Motor Vehicle Accidents Trucking Accidents
From carrying produce to grocery stores to shipments to retailers and more, the trucking industry is an integral part of our nation’s economy. According to the Bureau of Transportation Statistics, the trucking industry moved $66.6 billion worth of goods across North America in 2018 alone. This was a 5.3% increase over the previous year. As the nation’s population grows, so does the demand for more goods transported by trucks.With more than two million 18-wheelers on roads and highways across the country, the trucking fleet is a dominant player in roadway accident statistics. The Insurance Institute for Highway Safety (IIHS) reported 4,136 people were killed in truck accidents in 2018 alone. Of these deaths 16% were truck drivers or occupants, 67% were passenger vehicle occupants, and 15% were pedestrians or cyclists. Given the sheer size of a large truck, few other vehicles can withstand a collision without serious injury or death.
Causes of Large Truck Accidents
Large truck accidents can quickly turn fatal due to their weight, size, and the severity of 18-wheeler and tractor trailer accidents. Large trucks can turn a road into a warzone in the blink of an eye due to driver negligence or faulty truck parts. Because of this, safety precautions, routine inspection and maintenance, and driver training are crucial to keeping roads and highways across the country safe for all drivers, passengers, pedestrians, and cyclists. Unfortunately, trucking companies and drivers still regularly cause preventable and senseless big rig accidents.
Operating any motor vehicle requires attention and quality training, but operating a large truck requires additional responsibility due to its ability to inflict catastrophic injuries and death. Truck drivers are often required to move cargo over long distances within tight deadlines, and if they do not follow safety guidelines regarding rest stops, drivers can become fatigued and lose consciousness and control of their vehicles. The IIHS conducted a study that found truck drivers behind the wheel for longer than eight hours are twice as likely to crash or cause an accident.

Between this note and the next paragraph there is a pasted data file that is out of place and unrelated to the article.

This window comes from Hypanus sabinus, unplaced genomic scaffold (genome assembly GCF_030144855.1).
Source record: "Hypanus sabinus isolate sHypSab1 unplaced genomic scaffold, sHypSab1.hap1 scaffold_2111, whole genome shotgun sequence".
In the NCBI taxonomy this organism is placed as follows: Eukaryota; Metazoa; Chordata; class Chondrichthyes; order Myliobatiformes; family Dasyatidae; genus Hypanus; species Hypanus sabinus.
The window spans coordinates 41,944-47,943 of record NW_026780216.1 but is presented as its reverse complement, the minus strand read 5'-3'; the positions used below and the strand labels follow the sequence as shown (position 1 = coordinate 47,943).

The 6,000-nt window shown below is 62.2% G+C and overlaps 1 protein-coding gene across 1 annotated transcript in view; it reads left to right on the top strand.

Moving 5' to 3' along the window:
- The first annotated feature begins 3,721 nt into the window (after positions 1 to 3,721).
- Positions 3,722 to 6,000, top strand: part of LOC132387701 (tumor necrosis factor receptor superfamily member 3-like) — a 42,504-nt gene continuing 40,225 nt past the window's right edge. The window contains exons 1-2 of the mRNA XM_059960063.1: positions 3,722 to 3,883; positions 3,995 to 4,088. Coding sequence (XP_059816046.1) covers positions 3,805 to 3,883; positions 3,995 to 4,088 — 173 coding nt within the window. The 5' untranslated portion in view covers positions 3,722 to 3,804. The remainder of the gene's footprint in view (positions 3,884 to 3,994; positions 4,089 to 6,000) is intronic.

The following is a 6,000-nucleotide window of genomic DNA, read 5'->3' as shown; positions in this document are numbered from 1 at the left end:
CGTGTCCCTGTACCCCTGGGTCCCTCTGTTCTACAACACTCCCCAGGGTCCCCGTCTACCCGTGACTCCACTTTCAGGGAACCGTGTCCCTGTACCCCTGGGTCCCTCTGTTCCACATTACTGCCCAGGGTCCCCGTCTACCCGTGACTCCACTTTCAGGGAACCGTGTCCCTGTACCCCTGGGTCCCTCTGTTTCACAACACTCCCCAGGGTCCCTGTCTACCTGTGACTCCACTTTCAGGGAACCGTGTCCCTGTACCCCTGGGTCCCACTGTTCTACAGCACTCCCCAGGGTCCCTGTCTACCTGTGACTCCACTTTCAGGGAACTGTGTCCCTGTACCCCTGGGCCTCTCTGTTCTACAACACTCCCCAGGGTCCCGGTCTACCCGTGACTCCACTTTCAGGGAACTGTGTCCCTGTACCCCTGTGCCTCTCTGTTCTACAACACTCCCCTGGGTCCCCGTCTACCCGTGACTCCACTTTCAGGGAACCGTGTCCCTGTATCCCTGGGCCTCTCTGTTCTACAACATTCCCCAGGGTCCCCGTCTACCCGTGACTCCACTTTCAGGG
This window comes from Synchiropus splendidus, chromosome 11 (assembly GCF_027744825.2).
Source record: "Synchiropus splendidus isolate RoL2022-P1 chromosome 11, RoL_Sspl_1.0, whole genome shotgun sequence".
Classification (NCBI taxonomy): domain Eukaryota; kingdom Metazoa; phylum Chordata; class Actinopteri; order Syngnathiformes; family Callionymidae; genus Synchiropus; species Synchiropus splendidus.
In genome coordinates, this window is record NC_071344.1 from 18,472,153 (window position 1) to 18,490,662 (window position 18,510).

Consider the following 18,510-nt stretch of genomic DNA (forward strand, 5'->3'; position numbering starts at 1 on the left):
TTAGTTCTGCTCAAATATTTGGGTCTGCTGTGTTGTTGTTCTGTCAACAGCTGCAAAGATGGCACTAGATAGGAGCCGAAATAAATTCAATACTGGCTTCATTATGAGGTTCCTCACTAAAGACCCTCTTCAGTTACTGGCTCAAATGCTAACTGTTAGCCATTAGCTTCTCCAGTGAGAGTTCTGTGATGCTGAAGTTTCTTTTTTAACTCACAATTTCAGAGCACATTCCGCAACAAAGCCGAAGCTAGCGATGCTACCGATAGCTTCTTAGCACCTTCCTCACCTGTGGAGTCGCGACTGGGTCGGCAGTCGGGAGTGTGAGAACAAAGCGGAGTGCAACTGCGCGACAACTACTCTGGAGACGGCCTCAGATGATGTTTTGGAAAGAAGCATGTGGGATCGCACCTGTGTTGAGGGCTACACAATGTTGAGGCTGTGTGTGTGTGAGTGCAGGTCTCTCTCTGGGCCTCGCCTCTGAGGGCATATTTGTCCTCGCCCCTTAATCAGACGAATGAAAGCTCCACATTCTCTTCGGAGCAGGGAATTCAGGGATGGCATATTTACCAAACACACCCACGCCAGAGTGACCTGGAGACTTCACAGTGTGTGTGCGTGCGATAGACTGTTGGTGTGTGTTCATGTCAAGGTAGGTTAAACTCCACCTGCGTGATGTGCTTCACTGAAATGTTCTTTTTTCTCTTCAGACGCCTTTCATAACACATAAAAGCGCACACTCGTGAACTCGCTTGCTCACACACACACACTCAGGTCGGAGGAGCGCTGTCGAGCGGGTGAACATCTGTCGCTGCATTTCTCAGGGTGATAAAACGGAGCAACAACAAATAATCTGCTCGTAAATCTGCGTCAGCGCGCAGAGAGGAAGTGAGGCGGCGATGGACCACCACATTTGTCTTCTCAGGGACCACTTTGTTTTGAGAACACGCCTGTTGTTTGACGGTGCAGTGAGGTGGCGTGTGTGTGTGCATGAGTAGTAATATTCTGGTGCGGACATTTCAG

Defective equipment causes numerous trucking accidents. The most common defective trucking equipment is faulty braking mechanisms. In a post-crash analysis of large truck accidents, IIHS found almost 55% of trucks had at least one mechanical violation and 30% had at least one violation serious enough to take the truck out of service. When trucking companies and drivers fail to routinely inspect their trucks and cargo equipment, they risk the lives of all who share the road with them.
Because of their size and the force of impact inflicted by large trucks in a crash, trucking safety depends on the truck’s mechanical systems and tie downs functioning properly. A truck carrying a cargo load that is unable to stop due to malfunctioning brakes could cause a fatal accident in mere seconds. Additionally, trucks that lack proper tie downs for cargo could cause devastating accidents if cargo becomes loose on the roadway. Other causes of trucking accidents include:
- Improper weight load
- Improper lane change
- Driver intoxication
- Road debris
- Loose cargo
- Road construction
- Malfunctioning lights
- Improper stopping distance
Trucking accidents are serious events with the power to inflict catastrophic injury and death. Trucking companies and their drivers have a responsibility to safely transport cargo without endangering the lives of others on the road. If you or a loved one is a victim of a truck accident, you may be entitled to compensation. Contact experienced and knowledgeable truck accident attorney John Flood who can effectively fight for your rights and compensation.